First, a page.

Editor's note: This article contains general recommendations for yoga practitioners and teachers. It is not a replacement for the personal advice of a health professional. Yoga teachers should remain within their scope of practice: This means not attempting to diagnose, treat, or offer medical advice to students.
Cringing at the thought of lotus, lunges, pigeon, or other poses that place pressure on or near the kneecap or require the knee to twist? “If you have prior injuries or a history of pain, swelling, clicking, or instability, your knees may be vulnerable to the stress placed upon them in some yoga poses,” says physical therapist Bill Reif, the author of The Back Pain Secret: The Real Cause of Women's Back Pain and How to Treat It.
While every yoga pose may not be appropriate for people with sensitive knees, paying attention to alignment, modifying traditional poses, and accenting the poses that do the most good may allow you to avoid knee aggravation. Furthermore, you may even benefit your knees by cultivating strength and flexibility in the places that need it most.
The following sequence, designed with Reif’s help, strengthens the quadriceps, hip muscles, and core, and mobilizes the hamstrings and IT band. It focuses on alignment and modifications that can make a wide range of classes more accessible for those with knee pain. This sequence may also be particularly helpful for those whose knees veer inward, causing hip, knee, or foot pain.
Approaching the Practice
While doing the following yoga practice, or any yoga practice, it is wise to keep in mind any personalized alignment or movement recommendations you've received from your doctor or physical therapist. Some general knee alignment hints and modifications (discussed in more depth here and here) that may also be helpful are:
1. Don’t hyperextend your knees.
2. Aim the center points of your knees toward the centers of your feet.
Naturally, none of the suggested poses should lead to an increase in knee discomfort. While the rare pop or click is likely not a cause for concern, poses shouldn’t provoke knee clicking that is repeated or painful (which, according to Reif, could be a sign that knee tracking is off and/or that the cartilage is being damaged). As you experiment with the following practice, if your knee discomfort worsens or persists, consult with your physician.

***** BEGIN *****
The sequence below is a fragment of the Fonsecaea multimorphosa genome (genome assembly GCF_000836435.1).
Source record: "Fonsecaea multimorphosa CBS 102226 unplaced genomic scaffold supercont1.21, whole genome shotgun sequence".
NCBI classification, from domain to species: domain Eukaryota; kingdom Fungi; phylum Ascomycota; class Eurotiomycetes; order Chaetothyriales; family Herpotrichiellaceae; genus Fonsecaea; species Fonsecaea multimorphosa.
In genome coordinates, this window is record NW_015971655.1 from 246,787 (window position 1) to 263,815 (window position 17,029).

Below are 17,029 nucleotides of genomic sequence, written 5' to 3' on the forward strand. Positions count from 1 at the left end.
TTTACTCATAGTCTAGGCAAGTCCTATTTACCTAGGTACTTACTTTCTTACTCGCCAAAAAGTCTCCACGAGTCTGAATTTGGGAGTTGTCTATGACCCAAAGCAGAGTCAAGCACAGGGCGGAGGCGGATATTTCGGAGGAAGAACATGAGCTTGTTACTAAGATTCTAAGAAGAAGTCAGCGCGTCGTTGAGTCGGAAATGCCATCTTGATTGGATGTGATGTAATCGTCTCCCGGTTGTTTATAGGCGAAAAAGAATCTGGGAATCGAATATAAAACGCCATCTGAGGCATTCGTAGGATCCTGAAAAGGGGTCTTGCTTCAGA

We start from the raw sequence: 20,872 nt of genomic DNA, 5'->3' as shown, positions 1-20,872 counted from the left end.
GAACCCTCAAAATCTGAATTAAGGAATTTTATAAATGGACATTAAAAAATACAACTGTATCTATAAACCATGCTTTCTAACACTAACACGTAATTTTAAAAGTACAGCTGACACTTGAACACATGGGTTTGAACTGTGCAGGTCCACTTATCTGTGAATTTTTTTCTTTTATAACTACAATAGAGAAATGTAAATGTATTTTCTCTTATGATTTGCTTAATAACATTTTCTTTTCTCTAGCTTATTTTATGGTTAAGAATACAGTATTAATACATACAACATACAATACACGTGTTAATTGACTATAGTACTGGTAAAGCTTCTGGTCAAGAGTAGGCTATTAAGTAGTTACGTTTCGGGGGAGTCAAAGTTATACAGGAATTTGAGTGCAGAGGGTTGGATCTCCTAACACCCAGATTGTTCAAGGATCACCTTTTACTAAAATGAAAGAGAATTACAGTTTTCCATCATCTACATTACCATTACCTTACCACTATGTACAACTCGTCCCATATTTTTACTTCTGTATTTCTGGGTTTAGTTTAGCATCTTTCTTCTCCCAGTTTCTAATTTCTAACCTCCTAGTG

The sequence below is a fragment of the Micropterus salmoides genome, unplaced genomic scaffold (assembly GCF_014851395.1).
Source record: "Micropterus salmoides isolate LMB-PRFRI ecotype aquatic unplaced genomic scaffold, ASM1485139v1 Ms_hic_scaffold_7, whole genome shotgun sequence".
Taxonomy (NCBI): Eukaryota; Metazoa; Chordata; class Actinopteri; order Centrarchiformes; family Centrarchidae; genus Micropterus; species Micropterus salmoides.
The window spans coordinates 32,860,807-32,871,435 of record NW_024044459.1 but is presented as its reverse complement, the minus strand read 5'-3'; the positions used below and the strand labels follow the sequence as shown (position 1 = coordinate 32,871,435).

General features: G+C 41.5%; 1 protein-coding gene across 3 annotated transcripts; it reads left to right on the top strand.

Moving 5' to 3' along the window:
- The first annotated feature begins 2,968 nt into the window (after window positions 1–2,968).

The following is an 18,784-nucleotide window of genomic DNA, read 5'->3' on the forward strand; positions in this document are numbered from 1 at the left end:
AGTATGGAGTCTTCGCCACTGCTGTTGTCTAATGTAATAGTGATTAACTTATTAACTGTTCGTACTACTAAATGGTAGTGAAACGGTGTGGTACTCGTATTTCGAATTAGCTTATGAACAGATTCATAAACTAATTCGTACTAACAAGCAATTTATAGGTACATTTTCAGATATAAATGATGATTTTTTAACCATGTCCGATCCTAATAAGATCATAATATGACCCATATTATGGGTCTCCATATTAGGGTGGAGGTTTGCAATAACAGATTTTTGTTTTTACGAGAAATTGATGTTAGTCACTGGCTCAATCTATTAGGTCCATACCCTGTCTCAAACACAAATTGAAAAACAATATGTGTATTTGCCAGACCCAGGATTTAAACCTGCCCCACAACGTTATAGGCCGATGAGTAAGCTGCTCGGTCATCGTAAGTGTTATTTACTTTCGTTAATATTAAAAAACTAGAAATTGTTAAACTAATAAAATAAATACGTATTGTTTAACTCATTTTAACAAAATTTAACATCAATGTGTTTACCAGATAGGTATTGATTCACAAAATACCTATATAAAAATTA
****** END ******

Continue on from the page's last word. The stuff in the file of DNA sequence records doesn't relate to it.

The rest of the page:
For the following practice, you will want an extra yoga mat (or a blanket) and two blocks. To practice pose #11 as instructed, you will need a wall (or other support, such as the back of a chair). Those who cannot tolerate any pressure on their knees may want to use a chair for all of the standing poses.
Throughout your practice, breathe deeply and comfortably, in and out through your nose, and, since core work seems to be helpful for reducing knee pain—as discussed in #2—draw your belly in and up toward your lowest front ribs on every exhale.
1. Supine Bird Dog
This version of a familiar pose takes all pressure off the knees. “It doesn’t strengthen the same muscles as the usual bird dog,” says Reif, “but it supports the back by strengthening [the] core.” This pose can also trigger imagination: If other poses usually practiced on your knees are uncomfortable for you, perhaps you could invent supine versions of them, too.
Lie down on your back and arrange yourself as if you’re doing bird dog on the ceiling: Bend your knees over your hips, shins parallel to the floor. Stretch your arms up toward the ceiling and extend your wrists. Inhale.
On your exhale, draw your belly in, and—without moving your left leg and right arm—reach your right leg forward and your left arm back behind you. On your inhale, return to center. On your exhale, change sides. Repeat the entire sequence 10 to 20 times, or until you feel warm and present to the sensations in your body.
2. Side Bridge
Side bridges, along with bird dog and twisting curl-ups, were used in a study that showed that core strengthening is effective for reducing knee pain. You will need a yoga mat (or a blanket) for this practice.
Roll onto your right side, placing your right elbow under your right shoulder, with your right forearm out in front of you. Arrange your shoulders, hips, and knees along the midline of the mat. Have your knees comfortably bent and a blanket (or yoga mat) underneath your shins. Place your left hand on your left hip.
On an inhale, draw your belly in and up and lift your hips up, aiming to create a continuous line from your right shoulder to your right knee. (If at first your hips don’t lift or don’t lift much, don’t worry: Trying to lift your hips up will also build strength.) Repeat 10 to 20 times, then lie down, turn onto your left side, and repeat an equal number of times.
Like any kneeling pose or poses practiced from hands and knees, lunges (which strengthen the hips and quadriceps of the front leg while stretching the psoas and quadriceps of the back leg) can be made more accessible by placing padding such as a folded blanket or yoga mat underneath the shin(s).
Reif prefers that the padding be under the shin rather than under the kneecap in order to “take pressure off the patella, allowing it to glide properly within the femoral groove, which is important for proper tracking.” He also recommends padding your shins even if you’re not feeling strain during a pose, as pressure on the kneecap can exacerbate knee issues over time.
Roll to your side, then press yourself up into a hands and knees position with a folded blanket (or folded yoga mat) under your shins, supporting them from your ankles (or feet) to the very bottom of your knees.